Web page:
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Calculating hidden cloud storage costs

Look out for these ancillary expenditures when you budget for cloud storage.

By Julia King
July 13, 2009 12:01 AM ET

Computerworld - Cloud storage is priced like a utility. Over and over again, virtually all vendors repeat the same mantra: "Customers pay only for what they use." Pricing for public cloud storage ranges between 12 and 25 cents per gigabyte per month.

Yet the real savings in cloud storage may have more to do with all of the ancillary costs associated with companies storing their own data. "Lots of data centers are already starting to fold under the amount of data under management," notes Terri McClure, an analyst at Enterprise Strategy Group. "If you are out of space, power and cooling, it doesn't matter how cheap [storage] gets -- starting to offload data into the cloud is a better and cheaper alternative than building a [new] data center."

Marc Staimer, president of Dragon Slayer Consulting, a Beaverton, Ore.-based IT management consultancy, suggests that the best way to calculate the cost of storage is to take into consideration a laundry list of ancillary costs, including power and cooling expenses, annual licensing fees for storage software, and the cost of data center floor space and security. All of those expenses plus others add up to what he calls the "burdened storage cost."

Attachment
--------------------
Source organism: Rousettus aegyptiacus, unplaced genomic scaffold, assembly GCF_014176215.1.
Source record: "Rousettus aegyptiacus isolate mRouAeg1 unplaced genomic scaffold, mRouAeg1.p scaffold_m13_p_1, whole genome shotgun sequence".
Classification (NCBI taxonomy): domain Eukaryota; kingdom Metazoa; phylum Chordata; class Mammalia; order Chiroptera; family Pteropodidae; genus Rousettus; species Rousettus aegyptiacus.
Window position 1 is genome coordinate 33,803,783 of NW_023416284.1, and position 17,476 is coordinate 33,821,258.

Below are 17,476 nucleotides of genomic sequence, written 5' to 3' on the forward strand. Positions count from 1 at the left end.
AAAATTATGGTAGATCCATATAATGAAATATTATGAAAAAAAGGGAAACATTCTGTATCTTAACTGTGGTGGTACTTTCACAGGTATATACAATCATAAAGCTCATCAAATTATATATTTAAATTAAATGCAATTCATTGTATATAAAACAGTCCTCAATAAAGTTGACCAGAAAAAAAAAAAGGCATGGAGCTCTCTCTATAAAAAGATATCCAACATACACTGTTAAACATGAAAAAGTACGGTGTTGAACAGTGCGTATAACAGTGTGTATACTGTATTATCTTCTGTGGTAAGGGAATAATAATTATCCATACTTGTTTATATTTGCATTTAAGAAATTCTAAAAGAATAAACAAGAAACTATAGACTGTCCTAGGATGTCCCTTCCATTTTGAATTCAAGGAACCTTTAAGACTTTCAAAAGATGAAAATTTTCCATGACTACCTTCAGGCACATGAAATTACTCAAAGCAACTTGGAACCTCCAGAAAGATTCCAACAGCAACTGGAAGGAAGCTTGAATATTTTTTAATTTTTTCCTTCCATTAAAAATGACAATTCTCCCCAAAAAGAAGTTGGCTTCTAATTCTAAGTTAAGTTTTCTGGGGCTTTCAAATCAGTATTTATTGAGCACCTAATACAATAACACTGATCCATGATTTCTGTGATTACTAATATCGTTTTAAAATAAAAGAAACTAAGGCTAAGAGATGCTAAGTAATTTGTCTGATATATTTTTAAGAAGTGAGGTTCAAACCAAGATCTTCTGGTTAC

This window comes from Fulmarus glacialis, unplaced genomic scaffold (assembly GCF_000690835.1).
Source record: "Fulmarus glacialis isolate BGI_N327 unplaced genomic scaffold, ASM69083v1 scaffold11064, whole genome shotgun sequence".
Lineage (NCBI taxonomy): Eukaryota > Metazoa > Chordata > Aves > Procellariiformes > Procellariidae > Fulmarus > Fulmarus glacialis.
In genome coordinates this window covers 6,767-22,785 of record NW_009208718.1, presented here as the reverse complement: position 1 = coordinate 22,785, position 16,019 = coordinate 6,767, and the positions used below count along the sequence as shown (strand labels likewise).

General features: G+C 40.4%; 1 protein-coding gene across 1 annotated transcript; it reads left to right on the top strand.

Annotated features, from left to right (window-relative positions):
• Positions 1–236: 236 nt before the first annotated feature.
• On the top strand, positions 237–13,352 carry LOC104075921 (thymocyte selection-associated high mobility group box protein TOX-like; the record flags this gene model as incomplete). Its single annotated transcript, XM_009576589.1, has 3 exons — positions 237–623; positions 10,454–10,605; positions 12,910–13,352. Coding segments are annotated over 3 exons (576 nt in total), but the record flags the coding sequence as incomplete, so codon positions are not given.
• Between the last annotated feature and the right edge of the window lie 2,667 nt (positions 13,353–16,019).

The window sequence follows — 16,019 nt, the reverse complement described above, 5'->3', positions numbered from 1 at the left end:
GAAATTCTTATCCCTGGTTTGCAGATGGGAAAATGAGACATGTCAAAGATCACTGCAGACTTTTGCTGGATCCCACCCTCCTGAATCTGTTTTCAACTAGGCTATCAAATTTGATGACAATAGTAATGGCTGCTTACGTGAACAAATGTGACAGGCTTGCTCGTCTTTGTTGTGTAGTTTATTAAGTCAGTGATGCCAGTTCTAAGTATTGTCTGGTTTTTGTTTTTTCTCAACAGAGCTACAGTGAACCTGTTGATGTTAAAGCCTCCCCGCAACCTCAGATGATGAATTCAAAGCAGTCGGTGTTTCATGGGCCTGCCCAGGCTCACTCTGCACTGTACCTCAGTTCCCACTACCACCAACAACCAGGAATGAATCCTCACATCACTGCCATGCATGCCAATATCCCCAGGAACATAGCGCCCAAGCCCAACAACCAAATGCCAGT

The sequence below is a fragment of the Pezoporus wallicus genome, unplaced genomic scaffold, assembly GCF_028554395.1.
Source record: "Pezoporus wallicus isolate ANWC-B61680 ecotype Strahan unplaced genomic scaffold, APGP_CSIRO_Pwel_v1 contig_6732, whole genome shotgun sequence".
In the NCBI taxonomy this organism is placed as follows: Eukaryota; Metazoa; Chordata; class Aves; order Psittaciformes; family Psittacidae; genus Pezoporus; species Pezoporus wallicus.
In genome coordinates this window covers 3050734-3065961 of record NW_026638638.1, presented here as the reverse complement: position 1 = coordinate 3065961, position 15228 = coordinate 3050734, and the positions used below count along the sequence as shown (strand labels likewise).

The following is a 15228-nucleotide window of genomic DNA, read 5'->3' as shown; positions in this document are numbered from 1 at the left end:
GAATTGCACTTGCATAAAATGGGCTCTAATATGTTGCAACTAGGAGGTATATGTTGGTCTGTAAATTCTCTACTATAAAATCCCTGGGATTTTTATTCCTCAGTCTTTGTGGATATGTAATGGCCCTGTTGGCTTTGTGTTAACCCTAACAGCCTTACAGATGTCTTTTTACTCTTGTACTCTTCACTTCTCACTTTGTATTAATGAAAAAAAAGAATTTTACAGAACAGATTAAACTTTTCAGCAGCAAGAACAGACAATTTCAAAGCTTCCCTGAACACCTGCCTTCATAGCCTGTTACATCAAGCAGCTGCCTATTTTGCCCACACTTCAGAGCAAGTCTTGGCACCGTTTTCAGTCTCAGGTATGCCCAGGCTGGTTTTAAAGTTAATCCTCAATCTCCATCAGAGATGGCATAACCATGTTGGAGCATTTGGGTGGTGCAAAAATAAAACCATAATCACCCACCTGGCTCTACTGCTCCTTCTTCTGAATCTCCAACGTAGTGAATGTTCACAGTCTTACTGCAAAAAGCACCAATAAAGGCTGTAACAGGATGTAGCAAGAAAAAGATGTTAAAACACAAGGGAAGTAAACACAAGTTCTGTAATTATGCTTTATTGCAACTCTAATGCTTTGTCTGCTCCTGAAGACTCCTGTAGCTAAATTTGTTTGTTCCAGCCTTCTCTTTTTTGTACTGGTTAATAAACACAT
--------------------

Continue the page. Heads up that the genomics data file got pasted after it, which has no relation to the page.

"The conventional wisdom is overall storage costs per gigabyte are rapidly declining," Staimer noted in a 2008 report on a price/performance comparison of Nirvanix's cloud storage services and in-house storage. "In fact," he explained, "conventional wisdom is completely wrong. Overall, the burdened storage costs per gigabyte in most data centers are actually increasing or at best staying flat. This is because the hard disk drive acquisition cost is a very small part of the overall burdened storage costs."

Douglas Menefee, CIO at Schumacher Group, an emergency medicine management and staffing company based in Lafayette, La., says cost reduction is one of the primary reasons he continues to explore moving more and more terabytes of data to the cloud. "While storage costs have decreased for SANs, we can't compete with the buying power of the emerging cloud storage providers," he says.

"But cloud storage providers do need to simplify their pricing models," Menefee adds. "It can be dizzying to dissect the formulas they come up with for pricing."

Another thing to consider when weighing the potential cost savings of cloud storage is the age of your current storage gear.

"One reason many organizations can't make a wholesale jump to cloud is that they're still operating with legacy environments, many of which are still depreciating," notes Mark Tonsetic, program manager for the Corporate Executive Board's Infrastructure Executive Council.

Next: Opinion: Cloud storage to the rescue?

Read more about Data Storage in Computerworld's Data Storage Topic Center.



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